This week’s lesson focused on getting out of debt. We’re getting to the meat of the plan now, and I was eager to hear Dave’s ideas for paying off debt. The lesson began with Dave debunking some common money myths, such as playing the lottery will make you rich, payday lenders are helping people, loaning money to relatives and friends is “helping” them, debt consolidation is a good idea, and you’ll always have a car payment. While these were interesting and entertaining to listen to, I didn’t think that the majority of them had anything to do with getting out of debt. Yes, doing these things can cause trouble and get you into debt, but I doubt too many people in the room got into debt by playing the lottery or even loaning money to friends. And even if they did, the lesson was titled “dumping debt,” not “how to get into debt.” If you’re already in debt as a result of one of these myths, you know it and you probably know where you went wrong. What you want to know is what to do about it now.
I was expecting a lesson full of hardcore tips for paying off debt and most of the hour was spent on these money myths. Interesting, but not what I was expecting to hear. I found myself doodling in the margins of my notebook, waiting for the “dumping debt” part to begin. I tried to remind myself that some people in the room might not have heard these ideas before, but to me they were all common sense. Two of the myths in particular, however, raised my antennae.
The first myth was that you need a credit card to travel or make online purchases. Dave says that this is a myth because a debit card will do all of these things. I disagree. I can’t imagine traveling without a credit card. Car rental companies and hotels sometimes put a “hold” of up to $100 on my card to hedge against any damage done by me. I also can’t imagine using my debit card in foreign countries or online. And even here at home, card number theft is rampant, both online and off. The risks of having the number stolen and your checking account compromised are too great. Dave makes a big production about how debit cards offer the same protections as credit cards. In theory, they do. You will get your money back in the event of fraud with either card. But with a debit card, you are out the liquid cash until the dispute is resolved. With a credit card, you aren’t out anything while they fix the problem.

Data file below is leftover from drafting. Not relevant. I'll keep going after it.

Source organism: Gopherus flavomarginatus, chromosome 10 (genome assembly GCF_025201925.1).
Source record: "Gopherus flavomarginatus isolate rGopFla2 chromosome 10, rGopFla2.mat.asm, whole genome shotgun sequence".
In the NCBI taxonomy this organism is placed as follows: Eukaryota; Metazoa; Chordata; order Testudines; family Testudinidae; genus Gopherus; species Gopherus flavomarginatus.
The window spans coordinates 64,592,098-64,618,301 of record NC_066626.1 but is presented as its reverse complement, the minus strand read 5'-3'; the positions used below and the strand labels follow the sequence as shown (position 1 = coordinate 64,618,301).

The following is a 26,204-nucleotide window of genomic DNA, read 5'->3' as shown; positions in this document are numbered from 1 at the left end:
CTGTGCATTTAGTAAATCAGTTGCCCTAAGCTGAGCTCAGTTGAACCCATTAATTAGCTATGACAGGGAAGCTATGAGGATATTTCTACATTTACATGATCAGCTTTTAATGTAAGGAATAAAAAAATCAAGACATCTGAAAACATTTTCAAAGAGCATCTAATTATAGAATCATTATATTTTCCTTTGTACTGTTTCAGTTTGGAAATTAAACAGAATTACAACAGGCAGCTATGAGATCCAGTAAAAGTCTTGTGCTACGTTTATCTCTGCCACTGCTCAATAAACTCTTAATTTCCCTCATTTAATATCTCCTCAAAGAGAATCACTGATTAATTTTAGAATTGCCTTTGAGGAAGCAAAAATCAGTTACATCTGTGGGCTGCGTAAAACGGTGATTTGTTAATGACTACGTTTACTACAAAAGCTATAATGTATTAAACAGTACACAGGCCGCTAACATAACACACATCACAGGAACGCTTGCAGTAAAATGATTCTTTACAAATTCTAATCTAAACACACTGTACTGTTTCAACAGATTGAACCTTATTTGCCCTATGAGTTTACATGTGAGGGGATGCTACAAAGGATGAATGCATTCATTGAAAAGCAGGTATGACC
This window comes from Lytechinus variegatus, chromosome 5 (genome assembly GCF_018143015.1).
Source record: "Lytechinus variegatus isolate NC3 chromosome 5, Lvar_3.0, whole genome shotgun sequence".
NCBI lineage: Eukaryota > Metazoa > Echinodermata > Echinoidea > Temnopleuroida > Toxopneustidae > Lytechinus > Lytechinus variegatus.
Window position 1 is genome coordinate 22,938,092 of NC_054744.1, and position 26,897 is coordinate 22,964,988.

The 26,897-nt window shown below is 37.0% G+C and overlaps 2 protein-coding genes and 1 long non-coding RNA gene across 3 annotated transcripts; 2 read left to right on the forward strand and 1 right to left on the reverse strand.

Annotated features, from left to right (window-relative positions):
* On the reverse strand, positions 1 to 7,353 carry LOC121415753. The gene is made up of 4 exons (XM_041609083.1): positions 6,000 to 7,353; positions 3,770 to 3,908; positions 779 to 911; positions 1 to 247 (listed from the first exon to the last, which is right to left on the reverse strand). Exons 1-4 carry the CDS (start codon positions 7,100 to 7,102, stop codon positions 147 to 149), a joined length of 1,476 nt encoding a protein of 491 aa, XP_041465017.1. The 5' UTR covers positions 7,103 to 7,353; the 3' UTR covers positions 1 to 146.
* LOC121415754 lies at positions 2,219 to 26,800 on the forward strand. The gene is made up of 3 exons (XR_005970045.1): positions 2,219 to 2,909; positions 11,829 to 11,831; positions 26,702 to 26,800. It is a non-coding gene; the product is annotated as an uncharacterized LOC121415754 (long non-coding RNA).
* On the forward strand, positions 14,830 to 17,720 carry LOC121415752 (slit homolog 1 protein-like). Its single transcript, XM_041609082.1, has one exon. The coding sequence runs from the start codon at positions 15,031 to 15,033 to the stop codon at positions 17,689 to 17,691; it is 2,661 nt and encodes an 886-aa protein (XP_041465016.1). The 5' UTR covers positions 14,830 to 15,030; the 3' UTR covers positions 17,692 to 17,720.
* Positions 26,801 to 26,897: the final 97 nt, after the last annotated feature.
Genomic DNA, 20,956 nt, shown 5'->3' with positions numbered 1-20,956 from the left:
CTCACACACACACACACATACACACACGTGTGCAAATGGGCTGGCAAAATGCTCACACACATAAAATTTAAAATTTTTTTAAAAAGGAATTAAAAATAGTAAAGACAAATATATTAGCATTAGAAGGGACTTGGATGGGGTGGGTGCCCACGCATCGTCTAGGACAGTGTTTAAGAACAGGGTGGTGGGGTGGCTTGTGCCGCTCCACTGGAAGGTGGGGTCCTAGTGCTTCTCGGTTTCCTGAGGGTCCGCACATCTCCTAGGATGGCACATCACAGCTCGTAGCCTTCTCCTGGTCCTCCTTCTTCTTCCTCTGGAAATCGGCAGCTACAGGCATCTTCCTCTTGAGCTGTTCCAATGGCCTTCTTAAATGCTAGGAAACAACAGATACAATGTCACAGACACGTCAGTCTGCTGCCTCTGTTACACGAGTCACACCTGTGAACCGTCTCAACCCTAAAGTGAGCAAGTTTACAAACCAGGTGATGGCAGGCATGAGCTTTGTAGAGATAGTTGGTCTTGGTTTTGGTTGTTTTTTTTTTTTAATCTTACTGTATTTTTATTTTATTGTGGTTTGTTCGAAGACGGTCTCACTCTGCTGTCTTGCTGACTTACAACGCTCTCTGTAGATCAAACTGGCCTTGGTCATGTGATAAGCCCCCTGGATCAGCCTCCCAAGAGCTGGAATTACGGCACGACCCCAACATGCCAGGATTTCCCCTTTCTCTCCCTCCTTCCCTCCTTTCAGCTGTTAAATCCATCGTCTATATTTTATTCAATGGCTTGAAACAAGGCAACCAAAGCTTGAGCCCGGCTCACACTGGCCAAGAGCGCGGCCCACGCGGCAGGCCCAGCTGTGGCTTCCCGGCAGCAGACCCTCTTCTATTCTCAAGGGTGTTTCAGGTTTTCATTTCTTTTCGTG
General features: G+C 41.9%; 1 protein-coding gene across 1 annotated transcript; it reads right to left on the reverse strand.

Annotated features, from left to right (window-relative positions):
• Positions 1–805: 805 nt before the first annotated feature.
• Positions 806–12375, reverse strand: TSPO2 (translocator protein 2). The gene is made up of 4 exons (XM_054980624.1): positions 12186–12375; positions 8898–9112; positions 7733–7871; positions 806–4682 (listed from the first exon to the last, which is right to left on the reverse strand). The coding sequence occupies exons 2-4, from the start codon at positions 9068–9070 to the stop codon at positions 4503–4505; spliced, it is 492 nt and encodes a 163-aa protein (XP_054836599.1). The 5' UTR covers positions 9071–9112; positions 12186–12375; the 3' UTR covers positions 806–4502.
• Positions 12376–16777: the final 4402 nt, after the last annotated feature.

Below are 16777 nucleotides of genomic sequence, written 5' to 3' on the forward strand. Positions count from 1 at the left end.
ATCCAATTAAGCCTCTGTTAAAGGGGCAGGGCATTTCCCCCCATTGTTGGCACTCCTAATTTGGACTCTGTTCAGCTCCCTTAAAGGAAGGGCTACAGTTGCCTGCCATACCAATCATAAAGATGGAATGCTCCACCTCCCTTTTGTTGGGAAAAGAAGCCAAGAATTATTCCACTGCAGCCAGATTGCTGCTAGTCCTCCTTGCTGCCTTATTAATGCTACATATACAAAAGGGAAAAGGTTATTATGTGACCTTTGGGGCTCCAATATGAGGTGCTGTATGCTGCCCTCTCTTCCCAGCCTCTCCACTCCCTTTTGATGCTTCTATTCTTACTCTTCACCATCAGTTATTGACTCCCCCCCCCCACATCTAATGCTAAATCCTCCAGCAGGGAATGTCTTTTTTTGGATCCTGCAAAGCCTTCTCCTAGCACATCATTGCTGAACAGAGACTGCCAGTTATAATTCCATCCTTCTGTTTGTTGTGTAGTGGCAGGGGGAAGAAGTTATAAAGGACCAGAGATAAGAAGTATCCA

His other argument is that studies show that people spend 12-18% more when they use plastic than when they use cash. I suppose this is true for some. It is easier to part with money that doesn’t feel real. But in my house it’s the opposite. We use the cards for everything (and pay them off every month) but I find myself being much more careful when I use the card because I don’t want to see a huge bill at the end of the month. Seeing big numbers freaks me out, even knowing I have the money to pay it and that it’s all budgeted. When I use cash, it seems to drift through my fingers quicker. I realize I’m the oddball here, but I won’t be giving up my credit cards.
I suppose that if you are totally undisciplined with cards then the risks of card theft or overspending are outweighed by the risks of racking up debt. Kind of like an alcoholic that can’t even smell beer without going on a bender. But for people who can be at all responsible and controlled, a credit card can be a useful tool.
The second myth was that a thirty year mortgage is a good idea. Dave thinks you should never take out anything more than a fifteen year mortgage. While I agree with him that ARM’s and other risky products are a bad idea, I don’t have a problem with the traditional 30-year mortgage. Yes, it means you’ll pay more in interest, but at a fixed rate it’s not that bad. A fifteen year will save you money, but if the thirty year’s lower payments make you more comfortable, there’s nothing wrong with it. You can pay more as your finances allow to pay down the balance sooner. If your choices are between a 30-year mortgage or an ARM, by all means take the thirty year.
After the myths he hit briefly on how to get out of debt. Stop borrowing money, save money, sell stuff, work more, and pray. I guess I’m the sort of person who really enjoys tips and hints and details because I would have liked to hear more aggressive ideas for getting out of debt. Dave’s ideas sound so simple, but I know that they’re really not. There are a lot of ways to save money. There are a lot of ways to bring in more income. I’d rather hear about that than money myths. If you’re not religious, you need more ideas because the prayer thing isn’t going to apply to you, anyway.
The one thing he did bring up that was helpful was to stop asking the wrong question. Broke people with debt ask, “How much are the payments?” when they buy things. Rich people just ask, “How much?” and work to get the lowest total price, not the lowest monthly payment. This is sound advice because for too long too many people have been asking about the payments, assuming that if they could make those payments they could afford the item. What matters is the total cost of the item and whether or not you can afford it in total, not the payments.